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October shortage exposes empty talk

By Patrick Kagenda

When long-distance truck drivers went on strike in protest against the poor state of the Malaba Border Post parking yard on October 20, the government left the Uganda Revenue Authority to resolve it. It did not work.

On October 28, President Yoweri Museveni passed Malaba on his way to Nairobi, Kenya and demanded an explanation from URA boss Allen Kagina, and the area Resident District Commissioner.

Two days later, motorists across the country scampered to filling stations as fuel stocks ran out causing queues and a spike in pump prices from Shs 2,500 to Shs 2,800 per litre. Once again Uganda had proved vulnerable to a fuel crisis resulting from a minor glitch in the supply chain.

Uganda today consumes 2 million litres of fuel per day, 1.2 million litres of diesel 600,000 litres of petrol and 200,000 litres of kerosene. Under the petroleum act 2003, oil importers are required to keep reserves of up to ten days worth of fuel in storage facilities. Without reserves, Uganda needs an uninterrupted supply through Kenya.

But earlier in January, when Kenya erupted in post-election turmoil and fuel scarcity almost grounded the Uganda economy, the permanent secretary to the ministry of energy Mr. Fred Kabagambe Kallisa told TheIndependent that storage of refined oil is not a good strategy for fuel security.

Kaliisa, who is Uganda’s fuel expert, said plans for investment in more storage were abandoned when Uganda discovered oil.

At that time Uganda’s minister for energy Daudi Migereko said government had finalisd arrangements with the Tanzanian government to ship fuel through Manza port on Lake Victoria and by railway.

Kaliisa added that Uganda was negotiating with Tanzania about building a pipe line from Dar es Salaam to Kampala. He also said Uganda was planning an internal pipeline from Eldoret to Jinja storage facilities. The pipeline would then go from Kampala –Fort-portal road six kilometers from Nateete. Plans for this pipeline were first announced in 1999. A formal agreement was signed between Kenya and Uganda in October 2002 and construction was set to begin April 2002 over a four years period under the auspices of EAC. The pipeline would cost $ 80 million. To date nothing has happened.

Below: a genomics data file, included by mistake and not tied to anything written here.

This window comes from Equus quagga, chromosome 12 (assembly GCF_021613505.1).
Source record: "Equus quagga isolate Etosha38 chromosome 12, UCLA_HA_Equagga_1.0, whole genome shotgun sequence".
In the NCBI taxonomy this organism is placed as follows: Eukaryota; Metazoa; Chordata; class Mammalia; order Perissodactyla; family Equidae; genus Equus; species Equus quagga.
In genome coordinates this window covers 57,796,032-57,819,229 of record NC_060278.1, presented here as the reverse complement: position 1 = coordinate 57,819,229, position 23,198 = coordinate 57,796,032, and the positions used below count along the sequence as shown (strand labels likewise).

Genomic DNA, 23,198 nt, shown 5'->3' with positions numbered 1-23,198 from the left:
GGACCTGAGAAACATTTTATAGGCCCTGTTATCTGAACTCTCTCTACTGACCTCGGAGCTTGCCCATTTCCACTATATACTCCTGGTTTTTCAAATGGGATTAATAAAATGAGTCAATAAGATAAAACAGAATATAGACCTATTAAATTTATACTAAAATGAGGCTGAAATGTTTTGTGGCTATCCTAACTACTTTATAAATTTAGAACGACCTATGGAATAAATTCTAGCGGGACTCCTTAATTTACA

Meanwhile, whenever there is a minor glitch in supply, prices shoot up and the government panics for short-term explanations instead of long-term solutions..

According to Energy minister, Daudi Migereko the October fuel shortage was caused by “exchange rate, transport and insurance premium issues”.

This happened when world oil prices were collapsing. While this should have resulted in lower pump prices, oil companies are saying they are holding stocks procured at the higher international prices of July when oil closed at $147 a barrel. The impact of the decrease in world prices was more than offset by the 21 % depreciation of the Uganda shilling that hit a 12 month low average at about Shs 2,000 to the US dollar.

Petroleum products for Uganda are imported from the Arab Gulf, and transported by sea to Mombasa and transited through Kenya by a combination of pipeline, railway and trucks. Increased piracy around the gulf of Eden has been of negative development which has pushed costs of delivering petroleum products upward and has resulted in higher insurance premium being levied. Some ships are now hiring security escorts.

The other problem is the capacity constraint on the Kenya pipeline which has persisted. Much as the Pipeline authorities are carrying out repairs and capacity enhancement. The work is not yet completed. The pipeline cannot deliver sufficient volumes of fuel and therefore oil companies are forced to lift some of the fuel mainly by road and to a limited extent by rail, which are more expensive modes of transportation.

Implementation of the regulation limiting trucks to maximum of three axles by Kenya with effect from October has meant trucks must carry less volumes of fuel, pushing up the unit cost per litre delivered.  Besides many transporters are still modifying their fleets to meet this requirement.

All these bottlenecks and the effects of the strike by the truck drivers at Malaba border would not have been so severe if the government had a long-term solution.

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